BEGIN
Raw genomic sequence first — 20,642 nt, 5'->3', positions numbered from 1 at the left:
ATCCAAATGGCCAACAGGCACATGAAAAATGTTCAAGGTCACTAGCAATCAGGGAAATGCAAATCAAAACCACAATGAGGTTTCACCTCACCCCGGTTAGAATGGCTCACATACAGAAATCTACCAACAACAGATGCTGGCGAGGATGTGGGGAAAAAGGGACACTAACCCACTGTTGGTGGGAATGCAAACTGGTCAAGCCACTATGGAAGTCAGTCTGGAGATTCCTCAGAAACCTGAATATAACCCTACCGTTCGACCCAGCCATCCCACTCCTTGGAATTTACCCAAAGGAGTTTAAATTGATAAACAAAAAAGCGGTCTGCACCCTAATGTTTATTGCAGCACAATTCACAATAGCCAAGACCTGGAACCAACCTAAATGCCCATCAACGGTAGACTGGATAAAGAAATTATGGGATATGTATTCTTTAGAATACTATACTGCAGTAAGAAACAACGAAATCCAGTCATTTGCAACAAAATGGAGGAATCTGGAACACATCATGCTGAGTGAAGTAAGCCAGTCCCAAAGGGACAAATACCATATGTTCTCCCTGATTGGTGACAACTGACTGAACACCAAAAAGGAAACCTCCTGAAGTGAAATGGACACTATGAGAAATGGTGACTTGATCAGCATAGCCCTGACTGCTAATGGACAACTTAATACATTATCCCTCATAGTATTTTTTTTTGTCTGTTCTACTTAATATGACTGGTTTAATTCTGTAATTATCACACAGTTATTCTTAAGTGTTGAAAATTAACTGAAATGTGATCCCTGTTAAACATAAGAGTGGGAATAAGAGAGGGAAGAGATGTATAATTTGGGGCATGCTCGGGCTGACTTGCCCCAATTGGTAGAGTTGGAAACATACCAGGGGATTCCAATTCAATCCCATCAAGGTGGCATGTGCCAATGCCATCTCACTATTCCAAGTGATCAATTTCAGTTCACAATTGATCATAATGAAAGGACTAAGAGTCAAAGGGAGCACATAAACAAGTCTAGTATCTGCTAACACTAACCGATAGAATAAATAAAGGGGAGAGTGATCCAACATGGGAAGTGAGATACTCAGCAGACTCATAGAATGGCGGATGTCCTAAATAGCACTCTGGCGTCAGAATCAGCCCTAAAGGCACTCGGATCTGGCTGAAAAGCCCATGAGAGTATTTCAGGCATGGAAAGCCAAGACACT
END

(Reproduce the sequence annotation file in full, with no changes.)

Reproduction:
Raw genomic sequence first — 20,642 nt, 5'->3', positions numbered from 1 at the left:
ATCCAAATGGCCAACAGGCACATGAAAAATGTTCAAGGTCACTAGCAATCAGGGAAATGCAAATCAAAACCACAATGAGGTTTCACCTCACCCCGGTTAGAATGGCTCACATACAGAAATCTACCAACAACAGATGCTGGCGAGGATGTGGGGAAAAAGGGACACTAACCCACTGTTGGTGGGAATGCAAACTGGTCAAGCCACTATGGAAGTCAGTCTGGAGATTCCTCAGAAACCTGAATATAACCCTACCGTTCGACCCAGCCATCCCACTCCTTGGAATTTACCCAAAGGAGTTTAAATTGATAAACAAAAAAGCGGTCTGCACCCTAATGTTTATTGCAGCACAATTCACAATAGCCAAGACCTGGAACCAACCTAAATGCCCATCAACGGTAGACTGGATAAAGAAATTATGGGATATGTATTCTTTAGAATACTATACTGCAGTAAGAAACAACGAAATCCAGTCATTTGCAACAAAATGGAGGAATCTGGAACACATCATGCTGAGTGAAGTAAGCCAGTCCCAAAGGGACAAATACCATATGTTCTCCCTGATTGGTGACAACTGACTGAACACCAAAAAGGAAACCTCCTGAAGTGAAATGGACACTATGAGAAATGGTGACTTGATCAGCATAGCCCTGACTGCTAATGGACAACTTAATACATTATCCCTCATAGTATTTTTTTTTGTCTGTTCTACTTAATATGACTGGTTTAATTCTGTAATTATCACACAGTTATTCTTAAGTGTTGAAAATTAACTGAAATGTGATCCCTGTTAAACATAAGAGTGGGAATAAGAGAGGGAAGAGATGTATAATTTGGGGCATGCTCGGGCTGACTTGCCCCAATTGGTAGAGTTGGAAACATACCAGGGGATTCCAATTCAATCCCATCAAGGTGGCATGTGCCAATGCCATCTCACTATTCCAAGTGATCAATTTCAGTTCACAATTGATCATAATGAAAGGACTAAGAGTCAAAGGGAGCACATAAACAAGTCTAGTATCTGCTAACACTAACCGATAGAATAAATAAAGGGGAGAGTGATCCAACATGGGAAGTGAGATACTCAGCAGACTCATAGAATGGCGGATGTCCTAAATAGCACTCTGGCGTCAGAATCAGCCCTAAAGGCACTCGGATCTGGCTGAAAAGCCCATGAGAGTATTTCAGGCATGGAAAGCCAAGACACT